OK, so the title might sound a bit harsh. But, really… we do like to take the opportunity to dream a little and make big plans and goals, don’t we?

It’s because dreaming and goal setting are good things!

They instill hope and direction in what can become a monotonous existence.  I occasionally find people who have a negative and quite visceral reaction to the idea of New Year’s resolutions.  After further questioning, I find that this usually is because goals can be easily broken.

The Science Behind Goals

But broken goals are not generally the reason people choose not to pursue goals.  It is the resulting feeling of failure of broken goals that we really avoid.

There is an actual science to setting goals.  Companies do it all the time using analytics and projections.  There is a lot of effort put into making these goals because if a goal is not met, the consequences can be catastrophic.

When we sit down to make our own resolutions, do we employ the same intentionality?

Or are we two glasses of bubbly in, vowing to our bestie that we won’t have to wear Spanx to next year’s high school reunion?

Goals require ambition and effort.  I promise.  The dictionary says so.

SO! A goal that is easily broken is essentially due to a lack of ambition or effort on the holder’s part and THAT is where people have a sensitivity toward goals.

Solution: Avoid goal-setting. NO!  Please don’t!  We just need to make smarter goals.  Smarter goals mean more attainable goals.

Literally SMART:

  • S – Specific
  • M – Measurable
  • A – Attainable
  • R – Relevant
  • T – Timeline

Dream away, friends.

Write it all down.  Goals are defined by the end result.  What kind of life are you trying to create? Does this align with your vision?

Want to lose weight? Put in on the list.

Want to read more? Put it on the list.

Want to learn a new skill? Put it on the list.

Want to kick a bad habit? Put it on the list.

And THEN break it down in to bite-sized pieces.  Don’t break it down to a molecular level – just in to bite-sized pieces.

For Example:

I want to lose weight.

  • How much?
  • What is your current weight? What is the goal weight?
  • 50 lbs in a year is a stretch goal.  Let’s shoot for 15 lbs?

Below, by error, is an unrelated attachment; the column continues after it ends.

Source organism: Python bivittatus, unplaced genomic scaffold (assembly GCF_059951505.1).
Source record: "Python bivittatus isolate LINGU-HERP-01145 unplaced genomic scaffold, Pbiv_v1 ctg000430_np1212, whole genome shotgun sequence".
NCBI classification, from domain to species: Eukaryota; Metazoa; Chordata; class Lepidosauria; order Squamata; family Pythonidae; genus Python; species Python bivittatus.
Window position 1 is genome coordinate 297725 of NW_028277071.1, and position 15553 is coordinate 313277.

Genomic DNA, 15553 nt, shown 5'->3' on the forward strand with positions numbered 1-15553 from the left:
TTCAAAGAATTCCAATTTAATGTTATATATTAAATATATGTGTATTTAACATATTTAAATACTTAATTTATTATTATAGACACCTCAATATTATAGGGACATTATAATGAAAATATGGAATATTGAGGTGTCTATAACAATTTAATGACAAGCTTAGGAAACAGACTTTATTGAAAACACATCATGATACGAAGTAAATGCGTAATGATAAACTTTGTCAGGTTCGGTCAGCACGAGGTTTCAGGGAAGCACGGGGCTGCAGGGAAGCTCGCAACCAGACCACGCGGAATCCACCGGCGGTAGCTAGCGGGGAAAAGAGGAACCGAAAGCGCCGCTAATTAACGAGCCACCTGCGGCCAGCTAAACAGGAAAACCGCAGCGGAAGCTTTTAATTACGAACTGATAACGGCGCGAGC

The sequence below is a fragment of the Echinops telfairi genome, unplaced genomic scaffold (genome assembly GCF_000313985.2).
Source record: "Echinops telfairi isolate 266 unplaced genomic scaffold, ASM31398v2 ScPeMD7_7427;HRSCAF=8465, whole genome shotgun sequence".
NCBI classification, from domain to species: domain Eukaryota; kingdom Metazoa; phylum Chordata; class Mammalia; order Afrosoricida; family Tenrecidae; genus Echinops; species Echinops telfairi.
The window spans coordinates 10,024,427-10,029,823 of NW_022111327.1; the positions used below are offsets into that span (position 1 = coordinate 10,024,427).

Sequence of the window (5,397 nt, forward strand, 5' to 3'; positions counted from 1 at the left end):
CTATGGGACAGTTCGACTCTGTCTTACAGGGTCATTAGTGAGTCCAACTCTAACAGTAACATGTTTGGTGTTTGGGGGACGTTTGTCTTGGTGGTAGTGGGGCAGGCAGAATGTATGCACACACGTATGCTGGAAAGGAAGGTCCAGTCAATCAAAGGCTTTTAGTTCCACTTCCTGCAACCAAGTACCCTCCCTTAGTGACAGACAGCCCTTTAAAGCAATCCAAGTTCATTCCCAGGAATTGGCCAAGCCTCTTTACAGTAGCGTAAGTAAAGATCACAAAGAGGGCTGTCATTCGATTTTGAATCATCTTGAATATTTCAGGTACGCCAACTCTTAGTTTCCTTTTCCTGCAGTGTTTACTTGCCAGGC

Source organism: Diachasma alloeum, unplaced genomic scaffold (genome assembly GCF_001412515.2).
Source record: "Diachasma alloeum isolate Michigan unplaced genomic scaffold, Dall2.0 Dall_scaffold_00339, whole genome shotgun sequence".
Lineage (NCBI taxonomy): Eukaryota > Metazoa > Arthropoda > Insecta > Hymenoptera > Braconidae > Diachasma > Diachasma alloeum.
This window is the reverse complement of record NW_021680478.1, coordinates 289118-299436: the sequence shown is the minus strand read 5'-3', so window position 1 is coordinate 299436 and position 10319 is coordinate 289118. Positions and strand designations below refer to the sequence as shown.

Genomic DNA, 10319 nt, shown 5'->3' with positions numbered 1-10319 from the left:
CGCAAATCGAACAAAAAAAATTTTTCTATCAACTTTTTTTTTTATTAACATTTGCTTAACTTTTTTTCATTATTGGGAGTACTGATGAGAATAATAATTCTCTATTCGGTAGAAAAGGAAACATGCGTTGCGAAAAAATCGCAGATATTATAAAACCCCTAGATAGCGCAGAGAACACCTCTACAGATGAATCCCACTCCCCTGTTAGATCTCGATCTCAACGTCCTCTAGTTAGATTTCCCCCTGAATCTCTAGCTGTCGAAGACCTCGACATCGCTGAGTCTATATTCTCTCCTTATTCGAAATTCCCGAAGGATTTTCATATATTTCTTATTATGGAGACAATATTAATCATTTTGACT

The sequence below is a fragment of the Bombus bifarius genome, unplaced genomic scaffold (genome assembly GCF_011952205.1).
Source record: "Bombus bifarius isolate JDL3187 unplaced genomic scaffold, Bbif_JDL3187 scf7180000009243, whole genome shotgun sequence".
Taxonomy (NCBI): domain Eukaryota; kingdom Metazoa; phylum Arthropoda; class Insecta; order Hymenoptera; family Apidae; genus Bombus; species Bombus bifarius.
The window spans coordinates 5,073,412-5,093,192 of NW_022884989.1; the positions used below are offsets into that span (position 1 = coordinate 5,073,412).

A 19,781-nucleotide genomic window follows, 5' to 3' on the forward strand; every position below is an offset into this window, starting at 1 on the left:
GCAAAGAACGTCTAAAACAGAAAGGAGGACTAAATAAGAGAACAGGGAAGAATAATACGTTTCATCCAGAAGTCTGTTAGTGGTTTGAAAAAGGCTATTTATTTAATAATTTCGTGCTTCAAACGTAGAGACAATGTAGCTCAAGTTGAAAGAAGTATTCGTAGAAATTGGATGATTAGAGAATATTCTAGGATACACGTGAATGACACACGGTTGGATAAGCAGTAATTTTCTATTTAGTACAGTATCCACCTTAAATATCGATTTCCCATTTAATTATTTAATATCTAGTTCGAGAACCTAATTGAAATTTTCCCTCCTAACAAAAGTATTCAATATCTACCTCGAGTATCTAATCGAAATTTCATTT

• It took me a full year to gain 20 lbs.  It might take a full year to lose it.  I just need to fit back into my work pants by June.
  • So – ten pounds gone by June.
  • Goal: set. We will get to the details in a minute.

I want to read 21 books this year.

  • Why 21? Because my goal for last year was 20. (I actually read more than that, but we are keeping it attainable.)
  • There are 12 months in a year so I will need to read between 1-2 books a month to reach this goal.
  • One more book than last year is likely doable.
  • I want to be smarter.  It is a great way to escape, healthily, for a minute.  Also, it improves my vocabulary.
  • Timeline is 1-2 books every month throughout this year.
  • Goal: set. And likely to be smashed. But it is fun to have a goal on the list that you can completely obliterate.  It feels so good.

I want to learn to reduce my anxiety.

This is not specific at all.  It requires me to dive deeper into what gives me anxiety and then create other goals accordingly.  This one is too big, not at all measurable and likely to just give me more anxiety.  The real question should be: What gives me anxiety/what triggers my anxiety? How can I reduce or manage that specific thing better this year?

I want to stay on budget this year.

Nope. Not here yet.  I will maybe revisit this in February. Don’t really want to talk about it right now. I will focus on those other things during January and add this one later.  And that is completely ok.

It Takes 21-28 Days To Develop a Habit

Gift yourself at least that amount of time to make something work for you.  If your goal is to lose weight, decide what to do on a daily basis to make that happen.  Again, start large and get smaller.  Maybe make a goal for January to avoid sugar and carbonated drinks, then revise your goal in February to add on to that, ultimately working your way toward your end goal.

As they say: Don’t try to eat the whole elephant in one bite.

Help You, Help You

Bite-sized goals broken out over the course of a year.  You can do it.  Aim for little wins.  Little wins turn into big wins and before you know it, you are blogging on how to set attainable goals.

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Rochelle is a desert-rat from Arizona who kept moving north until she hit Colorado Springs; good luck getting her to leave now. She wasted no time snagging her husband under the pretense of athleticism and outdoorsy-ness. Among other things, eleven years of marriage has yielded two beautiful daughters, Harper and Quinn. Momming these super-sassy littles is her biggest adventure yet, and provides for some serious writing material. Rochelle works out of the home also, and has a diverse background in public relations, social work, student advising, youth ministry and pyrotechnics. She is presently finishing up her MBA and is juggling all of it fairly well for a person with little to no hand-eye-coordination. She is a firm believer that it takes a village to raise a child and she is beyond grateful for hers.